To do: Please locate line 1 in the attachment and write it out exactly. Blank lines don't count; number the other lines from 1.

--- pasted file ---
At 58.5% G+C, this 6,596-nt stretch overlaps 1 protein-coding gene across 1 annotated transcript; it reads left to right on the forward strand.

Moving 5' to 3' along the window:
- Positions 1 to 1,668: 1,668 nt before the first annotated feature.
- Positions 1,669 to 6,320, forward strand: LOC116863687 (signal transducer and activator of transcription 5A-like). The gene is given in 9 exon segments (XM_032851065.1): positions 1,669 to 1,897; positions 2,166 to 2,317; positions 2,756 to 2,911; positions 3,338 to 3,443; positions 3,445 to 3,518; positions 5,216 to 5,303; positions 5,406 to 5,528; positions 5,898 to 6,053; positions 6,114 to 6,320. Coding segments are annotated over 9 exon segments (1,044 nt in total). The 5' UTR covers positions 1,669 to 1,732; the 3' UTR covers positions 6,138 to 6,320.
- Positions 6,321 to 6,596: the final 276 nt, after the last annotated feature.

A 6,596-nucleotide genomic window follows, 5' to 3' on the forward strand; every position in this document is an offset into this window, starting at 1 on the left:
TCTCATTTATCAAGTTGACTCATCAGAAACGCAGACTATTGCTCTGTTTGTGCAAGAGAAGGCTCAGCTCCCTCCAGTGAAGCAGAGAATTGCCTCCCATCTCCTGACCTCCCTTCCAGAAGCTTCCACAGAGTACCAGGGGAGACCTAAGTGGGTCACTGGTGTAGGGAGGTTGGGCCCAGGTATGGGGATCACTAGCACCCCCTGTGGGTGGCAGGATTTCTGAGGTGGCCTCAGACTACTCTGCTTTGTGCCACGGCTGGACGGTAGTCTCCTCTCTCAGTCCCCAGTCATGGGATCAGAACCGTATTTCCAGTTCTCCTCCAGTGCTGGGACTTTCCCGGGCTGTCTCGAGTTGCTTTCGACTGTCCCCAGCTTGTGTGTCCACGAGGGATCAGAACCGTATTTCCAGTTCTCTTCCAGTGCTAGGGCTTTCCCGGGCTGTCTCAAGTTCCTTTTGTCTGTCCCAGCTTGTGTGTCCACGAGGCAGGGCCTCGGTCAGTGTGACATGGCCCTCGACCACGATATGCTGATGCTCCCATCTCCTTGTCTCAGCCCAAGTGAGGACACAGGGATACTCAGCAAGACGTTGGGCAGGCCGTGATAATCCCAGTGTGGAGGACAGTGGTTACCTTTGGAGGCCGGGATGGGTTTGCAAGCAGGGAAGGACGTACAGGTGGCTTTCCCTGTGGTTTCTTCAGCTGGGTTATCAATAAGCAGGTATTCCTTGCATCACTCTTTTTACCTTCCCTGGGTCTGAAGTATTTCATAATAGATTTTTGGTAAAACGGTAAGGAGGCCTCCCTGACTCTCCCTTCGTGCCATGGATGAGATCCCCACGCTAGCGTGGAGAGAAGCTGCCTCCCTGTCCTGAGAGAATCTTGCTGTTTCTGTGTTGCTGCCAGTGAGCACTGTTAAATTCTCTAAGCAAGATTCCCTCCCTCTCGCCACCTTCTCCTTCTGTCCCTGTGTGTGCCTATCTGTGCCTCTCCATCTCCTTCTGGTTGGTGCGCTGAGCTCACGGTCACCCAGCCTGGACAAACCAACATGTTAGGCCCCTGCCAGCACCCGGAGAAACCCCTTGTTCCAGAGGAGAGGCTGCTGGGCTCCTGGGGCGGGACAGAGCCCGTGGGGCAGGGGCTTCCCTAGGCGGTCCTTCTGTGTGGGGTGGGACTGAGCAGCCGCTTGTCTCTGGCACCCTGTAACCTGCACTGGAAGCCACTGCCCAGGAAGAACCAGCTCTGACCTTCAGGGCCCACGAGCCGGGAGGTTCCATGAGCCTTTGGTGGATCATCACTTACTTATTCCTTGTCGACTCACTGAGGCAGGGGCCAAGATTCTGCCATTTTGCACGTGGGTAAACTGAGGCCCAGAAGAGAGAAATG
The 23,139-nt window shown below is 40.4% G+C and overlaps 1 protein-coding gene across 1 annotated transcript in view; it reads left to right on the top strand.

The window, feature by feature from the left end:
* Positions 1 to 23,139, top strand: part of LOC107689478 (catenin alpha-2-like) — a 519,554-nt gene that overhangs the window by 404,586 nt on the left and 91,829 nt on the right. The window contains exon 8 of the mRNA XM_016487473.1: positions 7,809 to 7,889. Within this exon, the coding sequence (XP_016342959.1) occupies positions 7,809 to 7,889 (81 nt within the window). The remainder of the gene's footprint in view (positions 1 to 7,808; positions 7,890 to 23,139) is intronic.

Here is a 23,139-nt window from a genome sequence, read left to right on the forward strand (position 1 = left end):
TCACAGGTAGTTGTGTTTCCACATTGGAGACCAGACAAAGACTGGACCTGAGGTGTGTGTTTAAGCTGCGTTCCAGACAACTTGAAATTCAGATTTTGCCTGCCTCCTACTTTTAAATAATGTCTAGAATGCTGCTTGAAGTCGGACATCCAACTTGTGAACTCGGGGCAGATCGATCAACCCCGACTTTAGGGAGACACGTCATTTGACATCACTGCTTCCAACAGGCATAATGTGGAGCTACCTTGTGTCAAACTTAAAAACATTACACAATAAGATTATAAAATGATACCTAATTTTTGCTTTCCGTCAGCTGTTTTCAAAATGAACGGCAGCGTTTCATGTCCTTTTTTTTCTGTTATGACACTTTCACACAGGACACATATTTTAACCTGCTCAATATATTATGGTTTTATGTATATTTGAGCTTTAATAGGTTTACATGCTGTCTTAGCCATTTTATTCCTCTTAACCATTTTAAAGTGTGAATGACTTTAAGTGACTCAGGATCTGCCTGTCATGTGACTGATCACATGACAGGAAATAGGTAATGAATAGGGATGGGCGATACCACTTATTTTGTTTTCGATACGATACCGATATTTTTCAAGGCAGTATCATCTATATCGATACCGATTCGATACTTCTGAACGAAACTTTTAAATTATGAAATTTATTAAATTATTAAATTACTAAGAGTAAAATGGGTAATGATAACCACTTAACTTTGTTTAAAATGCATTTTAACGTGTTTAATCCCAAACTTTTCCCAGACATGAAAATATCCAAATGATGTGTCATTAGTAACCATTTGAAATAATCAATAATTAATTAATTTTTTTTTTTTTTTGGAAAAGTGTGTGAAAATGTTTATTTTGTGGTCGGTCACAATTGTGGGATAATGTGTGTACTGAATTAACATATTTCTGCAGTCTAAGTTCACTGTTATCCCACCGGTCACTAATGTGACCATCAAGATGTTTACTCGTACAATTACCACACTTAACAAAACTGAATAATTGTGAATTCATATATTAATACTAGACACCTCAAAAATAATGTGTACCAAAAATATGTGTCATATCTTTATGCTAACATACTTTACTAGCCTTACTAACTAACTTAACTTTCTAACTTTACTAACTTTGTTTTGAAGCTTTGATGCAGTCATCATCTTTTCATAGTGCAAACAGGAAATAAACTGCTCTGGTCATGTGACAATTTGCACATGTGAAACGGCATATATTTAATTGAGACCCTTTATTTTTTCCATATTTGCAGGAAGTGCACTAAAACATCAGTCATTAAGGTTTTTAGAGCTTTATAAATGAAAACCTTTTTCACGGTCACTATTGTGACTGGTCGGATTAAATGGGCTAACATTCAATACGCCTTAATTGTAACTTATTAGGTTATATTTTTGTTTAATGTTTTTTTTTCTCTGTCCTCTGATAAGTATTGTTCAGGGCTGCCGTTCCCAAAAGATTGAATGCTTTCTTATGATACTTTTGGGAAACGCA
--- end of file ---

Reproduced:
At 58.5% G+C, this 6,596-nt stretch overlaps 1 protein-coding gene across 1 annotated transcript; it reads left to right on the forward strand.